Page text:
NEW YORK – “Mike Wallace is here to see you.”
The “60 Minutes” newsman had such a fearsome reputation that it was often said that those were the most dreaded words in the English language, capable of reducing an interview subject to a shaking, sweating mess.
Wallace, who died Saturday in the New Canaan, Conn., care facility at age 93, didn’t just interview people. He interrogated them. He cross-examined them. Sometimes he eviscerated them pitilessly. His weapons were many: thorough research, a cocked eyebrow, a skeptical “Come on” and a question so direct it took your breath away.
Despite his tough style, the famous and infamous lined up to be grilled: Iranian revolutionary Ayatollah Khomeini, China’s Deng Xiaoping, Panamanian dictator Manuel Noriega, Israeli Prime Minister Menachem Begin and Libyan strongman Moammar Gadhafi.
Add to those seven U.S presidents and a host of celebrities, including baseball great Roger Clemens, who denied allegations of steroid abuse and Barbra Streisand about her many years of psychoanalysis: “What is she trying to find out that takes 20 years?” he asked.
“Many people who weathered a Mike Wallace interview grew to respect him greatly,” Fox News Channel Chairman Roger Ailes said on Sunday. “He actually was trying to serve the audience, and that’s what made him great.”
“He was hands down the best television interviewer ever,” said Steve Kroft, his former “60 Minutes” colleague. “I can’t think of anyone, besides [CBS legend Edward R.] Murrow, who had a greater influence in shaping television journalism.”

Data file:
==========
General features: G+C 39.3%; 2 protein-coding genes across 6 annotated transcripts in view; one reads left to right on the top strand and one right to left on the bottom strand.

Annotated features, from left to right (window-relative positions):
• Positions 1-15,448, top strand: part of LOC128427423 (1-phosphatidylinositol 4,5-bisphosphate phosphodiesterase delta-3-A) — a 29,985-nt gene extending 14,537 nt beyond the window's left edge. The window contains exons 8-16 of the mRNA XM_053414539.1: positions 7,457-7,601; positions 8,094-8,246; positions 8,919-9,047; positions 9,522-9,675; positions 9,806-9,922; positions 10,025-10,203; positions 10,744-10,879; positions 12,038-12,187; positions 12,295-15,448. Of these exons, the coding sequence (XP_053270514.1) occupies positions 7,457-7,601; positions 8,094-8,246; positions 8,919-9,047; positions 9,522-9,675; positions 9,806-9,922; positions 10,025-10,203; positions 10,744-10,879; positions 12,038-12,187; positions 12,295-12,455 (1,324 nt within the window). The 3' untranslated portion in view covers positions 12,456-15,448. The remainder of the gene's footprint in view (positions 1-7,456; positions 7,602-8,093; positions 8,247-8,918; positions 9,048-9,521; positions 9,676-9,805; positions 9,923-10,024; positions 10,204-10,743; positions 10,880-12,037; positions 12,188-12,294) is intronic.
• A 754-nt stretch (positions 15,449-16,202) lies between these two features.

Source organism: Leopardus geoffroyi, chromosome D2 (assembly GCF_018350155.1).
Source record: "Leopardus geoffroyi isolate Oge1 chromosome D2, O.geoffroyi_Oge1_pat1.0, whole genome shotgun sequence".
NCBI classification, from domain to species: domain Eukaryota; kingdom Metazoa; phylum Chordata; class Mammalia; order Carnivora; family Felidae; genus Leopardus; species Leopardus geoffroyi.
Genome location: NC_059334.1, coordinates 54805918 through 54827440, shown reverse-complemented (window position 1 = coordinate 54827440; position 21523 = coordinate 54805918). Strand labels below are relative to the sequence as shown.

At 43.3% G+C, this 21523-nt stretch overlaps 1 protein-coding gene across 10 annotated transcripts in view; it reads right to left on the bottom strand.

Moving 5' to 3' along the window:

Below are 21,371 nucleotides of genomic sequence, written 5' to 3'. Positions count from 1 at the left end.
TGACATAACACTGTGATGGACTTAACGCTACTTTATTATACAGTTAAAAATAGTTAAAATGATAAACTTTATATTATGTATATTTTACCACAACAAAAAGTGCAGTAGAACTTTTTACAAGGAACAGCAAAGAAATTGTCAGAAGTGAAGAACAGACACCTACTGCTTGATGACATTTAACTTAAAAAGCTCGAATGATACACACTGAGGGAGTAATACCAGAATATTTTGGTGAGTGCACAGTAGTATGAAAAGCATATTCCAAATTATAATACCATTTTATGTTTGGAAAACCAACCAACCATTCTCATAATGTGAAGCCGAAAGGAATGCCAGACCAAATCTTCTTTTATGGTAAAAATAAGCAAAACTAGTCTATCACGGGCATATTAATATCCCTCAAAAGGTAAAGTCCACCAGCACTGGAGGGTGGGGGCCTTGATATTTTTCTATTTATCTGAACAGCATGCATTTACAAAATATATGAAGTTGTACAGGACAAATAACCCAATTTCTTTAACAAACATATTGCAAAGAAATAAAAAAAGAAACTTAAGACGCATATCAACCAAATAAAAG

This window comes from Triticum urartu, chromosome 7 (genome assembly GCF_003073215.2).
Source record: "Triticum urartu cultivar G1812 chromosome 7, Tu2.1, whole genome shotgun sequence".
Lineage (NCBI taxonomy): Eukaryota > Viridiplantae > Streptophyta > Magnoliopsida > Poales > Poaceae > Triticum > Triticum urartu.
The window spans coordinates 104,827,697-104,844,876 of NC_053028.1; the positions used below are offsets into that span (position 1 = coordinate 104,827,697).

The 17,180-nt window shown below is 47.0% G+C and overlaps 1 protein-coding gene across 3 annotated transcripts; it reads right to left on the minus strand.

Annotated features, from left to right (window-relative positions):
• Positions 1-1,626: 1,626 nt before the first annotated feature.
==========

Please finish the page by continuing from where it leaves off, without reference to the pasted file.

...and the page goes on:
Wallace, who suffered from heart problems, seemed to lose his illustrious career in the fog of memory in his final few years. In a December 2011 interview with Playboy, Wallace’s son Chris, a Fox News anchor, said his father still recognized him but never talked about 60 Minutes.
“There’s a lesson there. This is a man who had a fabulous career and for whom work always came first. Now he can’t even remember it.”
Wallace was born Myron Wallace on May 9, 1918, in Brookline, Mass. He discovered his love for journalism while working on the college radio station at the University of Michigan-Ann Arbor. He served as a communications officer in the U.S. Navy during World War II, then worked as a news reporter for WMAQ in Chicago.
In the early 1950s, he joined the CBS network in New York. He eventually left CBS and made his name as a tough interviewer with the ABC programs “Nightbeat” and “Mike Wallace Interviews” and hosted game shows and entertainment programs.
His professional success was not mirrored in his personal life. Married four times, Wallace “had difficulty expressing his feelings for people he loved,” Chris Wallace said.
It was the death of Chris’ older brother Peter, 19, in a 1962 mountain climbing accident in Greece, that prompted Wallace to move solely to news. “I felt I owed it to Peter,” Wallace once said.
He renewed his association with CBS and hosted the news series “Biography,” later becoming a correspondent in Vietnam, then joining “60 Minutes” in 1968, where his arguments with his close friend, producer Don Hewitt, were legendary.
“60 Minutes” pioneered the use of “ambush interviews,” with reporter and camera crew corralling alleged wrongdoers in parking lots, hallways, wherever a comment – or at least a stricken expression – might be harvested from someone dodging reporters’ phone calls. They were phased out after Hewitt termed them “showbiz baloney.”
Wallace didn’t think he had an unfair advantage over his interview subjects: “The person I’m interviewing has not been subpoenaed. He’s in charge of himself, and he lives with his subject matter every day. All I’m armed with is research.”
A special program dedicated to Wallace will be broadcast on “60 Minutes” next Sunday, April 15, CBS said.
Besides his wife, Mary Yates Wallace and his son, he is survived by a stepdaughter, Pauline Dora, and stepson, Eames Yates.
AP with Gannett News Service, news reports